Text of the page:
Diversity spawns creativity, so if you want ingenuity, you need diversity:

“You are actually at a disadvantage if you are surrounded by people of your own group… regardless of what that group is.”

Diversity is a necessity. Not just for the humanity of it, although that’s enough of a reason on its own, but because our own work suffers when we are surrounded by sameness. 

In a podcast originally aired in 2018 on NPR, host Shankar Vedantam summarized the findings of Harvard economics professor Richard Freeman in the quote above. Freeman looked at the ways groups of scientists worked together, and his study found that academic papers authored by a team with more varied backgrounds received more acclaim or “prestige” than those with more homogeneous groupings. 

Creativity follows diversity because of the meeting of worlds that occurs between individuals with different backgrounds. This effect, referred to as the “edge effect” in ecology, is seen repeatedly across disciplines in science, music, the arts, and, of course, technology. 

When dissimilar environments meet, the differences between them spawns the growth of new life. In the workplace, creativity flourishes and we are inspired to solve problems in novel ways, drawing on everyone’s own unique talents and experiences.

So not only should you seek out diverse talent because it’s good for your bottom line, but because it will genuinely make your company a better place to work.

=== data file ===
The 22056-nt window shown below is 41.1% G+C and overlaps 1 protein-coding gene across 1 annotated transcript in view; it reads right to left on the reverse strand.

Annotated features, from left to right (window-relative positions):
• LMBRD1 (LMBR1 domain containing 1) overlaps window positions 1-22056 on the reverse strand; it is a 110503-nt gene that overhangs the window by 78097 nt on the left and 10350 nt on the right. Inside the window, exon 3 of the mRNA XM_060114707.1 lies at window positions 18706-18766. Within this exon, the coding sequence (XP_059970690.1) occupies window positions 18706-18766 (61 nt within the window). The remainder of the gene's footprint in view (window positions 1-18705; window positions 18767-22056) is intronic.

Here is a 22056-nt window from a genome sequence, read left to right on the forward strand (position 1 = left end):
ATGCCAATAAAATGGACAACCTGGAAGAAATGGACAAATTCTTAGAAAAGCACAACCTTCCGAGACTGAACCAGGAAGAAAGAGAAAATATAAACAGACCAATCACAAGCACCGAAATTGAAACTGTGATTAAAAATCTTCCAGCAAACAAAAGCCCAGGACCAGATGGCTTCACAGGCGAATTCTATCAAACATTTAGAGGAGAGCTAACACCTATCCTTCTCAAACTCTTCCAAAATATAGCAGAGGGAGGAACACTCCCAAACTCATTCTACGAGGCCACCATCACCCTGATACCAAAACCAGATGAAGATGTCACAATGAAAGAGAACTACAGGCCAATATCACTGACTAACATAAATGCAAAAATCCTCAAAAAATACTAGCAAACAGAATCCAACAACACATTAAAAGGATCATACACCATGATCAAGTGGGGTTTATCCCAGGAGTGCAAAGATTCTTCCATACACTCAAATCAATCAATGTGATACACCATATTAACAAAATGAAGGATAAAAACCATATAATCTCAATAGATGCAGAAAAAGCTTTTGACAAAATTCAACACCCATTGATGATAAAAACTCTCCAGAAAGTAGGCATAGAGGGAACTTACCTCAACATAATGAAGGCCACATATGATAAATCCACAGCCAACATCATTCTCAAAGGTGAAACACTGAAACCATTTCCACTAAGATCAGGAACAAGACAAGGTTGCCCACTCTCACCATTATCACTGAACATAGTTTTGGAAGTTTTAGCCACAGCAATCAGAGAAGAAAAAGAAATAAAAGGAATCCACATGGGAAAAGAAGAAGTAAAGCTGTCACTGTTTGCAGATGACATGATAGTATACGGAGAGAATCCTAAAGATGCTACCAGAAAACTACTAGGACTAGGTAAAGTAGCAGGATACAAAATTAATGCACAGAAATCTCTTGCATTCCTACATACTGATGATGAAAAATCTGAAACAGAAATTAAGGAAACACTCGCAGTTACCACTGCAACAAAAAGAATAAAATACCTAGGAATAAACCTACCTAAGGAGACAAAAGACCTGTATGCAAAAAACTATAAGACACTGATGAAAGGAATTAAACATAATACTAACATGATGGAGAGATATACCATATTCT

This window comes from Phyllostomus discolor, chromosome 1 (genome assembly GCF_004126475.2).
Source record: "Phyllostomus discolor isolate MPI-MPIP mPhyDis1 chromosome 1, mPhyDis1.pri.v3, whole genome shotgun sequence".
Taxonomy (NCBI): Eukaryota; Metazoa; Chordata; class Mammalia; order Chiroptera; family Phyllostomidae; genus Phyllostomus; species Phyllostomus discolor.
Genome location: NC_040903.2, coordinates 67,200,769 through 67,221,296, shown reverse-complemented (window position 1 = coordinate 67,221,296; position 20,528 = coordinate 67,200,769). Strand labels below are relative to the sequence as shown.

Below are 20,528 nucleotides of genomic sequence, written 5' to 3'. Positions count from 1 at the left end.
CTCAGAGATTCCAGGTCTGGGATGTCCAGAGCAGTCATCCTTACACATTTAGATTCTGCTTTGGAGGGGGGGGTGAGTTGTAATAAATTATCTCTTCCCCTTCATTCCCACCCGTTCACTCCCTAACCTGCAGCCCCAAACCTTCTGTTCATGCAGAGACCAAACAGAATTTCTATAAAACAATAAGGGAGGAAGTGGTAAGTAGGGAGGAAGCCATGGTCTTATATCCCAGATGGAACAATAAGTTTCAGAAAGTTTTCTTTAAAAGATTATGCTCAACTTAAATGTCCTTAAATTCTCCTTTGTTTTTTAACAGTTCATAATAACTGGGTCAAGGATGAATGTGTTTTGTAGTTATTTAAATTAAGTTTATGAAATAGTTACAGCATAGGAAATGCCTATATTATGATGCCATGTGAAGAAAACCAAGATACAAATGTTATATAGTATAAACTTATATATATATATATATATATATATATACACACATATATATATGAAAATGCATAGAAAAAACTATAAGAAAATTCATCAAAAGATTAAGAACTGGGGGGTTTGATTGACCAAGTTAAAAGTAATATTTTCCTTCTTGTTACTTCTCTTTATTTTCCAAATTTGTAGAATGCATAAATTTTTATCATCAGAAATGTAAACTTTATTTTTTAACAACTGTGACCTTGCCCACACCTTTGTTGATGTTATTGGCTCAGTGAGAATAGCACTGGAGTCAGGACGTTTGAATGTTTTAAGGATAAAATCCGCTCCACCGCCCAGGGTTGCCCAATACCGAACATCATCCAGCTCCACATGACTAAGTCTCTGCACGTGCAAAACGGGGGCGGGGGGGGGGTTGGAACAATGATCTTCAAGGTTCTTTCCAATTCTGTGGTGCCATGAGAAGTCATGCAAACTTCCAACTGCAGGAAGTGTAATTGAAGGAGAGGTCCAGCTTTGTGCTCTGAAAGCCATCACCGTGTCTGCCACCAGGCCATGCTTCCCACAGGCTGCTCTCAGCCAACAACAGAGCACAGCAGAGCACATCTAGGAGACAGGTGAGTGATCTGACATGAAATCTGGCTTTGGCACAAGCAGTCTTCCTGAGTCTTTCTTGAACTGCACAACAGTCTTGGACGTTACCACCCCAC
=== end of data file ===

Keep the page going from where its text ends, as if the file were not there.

Diversity doesn’t just mean race and gender, although that’s usually what comes to mind first. Diversity also includes nationality, ethnic group, familial structure, religion, discipline, socioeconomic status, LGBTQIA identity, neurodivergence, disability, age, familial lineage/history… you get the picture: we can be different from one another in endless ways, which is why it is so important to focus on creating inclusive environments that are open to people unlike yourself- to advocate for the presently underrepresented, and becoming aware of intersectionality and the role that it plays in your field. 

What messages are you sending? 

As you’re getting informed, do a self-assessment. Think about your current work environment, virtual or otherwise, as if you’re experiencing it for the first time. Monitor your language and the quips you may make, double-check your email signature or “about me” sections. Be honest with yourself about stereotypes and biases you have, when they come up, and how you can manage them. 

If you’re a hiring manager, Think about the language you use in the job post itself; using words like “hacker”, “ninja”, or “rockstar” that could alienate at least half your pool in just the first line. During the interview process, do you require applicants to jump through unnecessary hurdles that would put certain populations at a severe automatic disadvantage? For example, are you requiring candidates to have a degree? Once they’re in the door, how do you make sure new employees feel welcome, regardless of background?

There’s no point in doing the work to recruit diverse talent just to edge them out through alienation and carelessness.Think about providing continuing education in the form of regular training or workshops. Be active in your allyship and advocacy. Checking a box for compliance or meeting minimum quotas isn’t sufficient; you need to curate a welcoming environment of belonging through conscious, sustained effort. Diversity does not stand alone; belonging & inclusiveness must be right there with it. 

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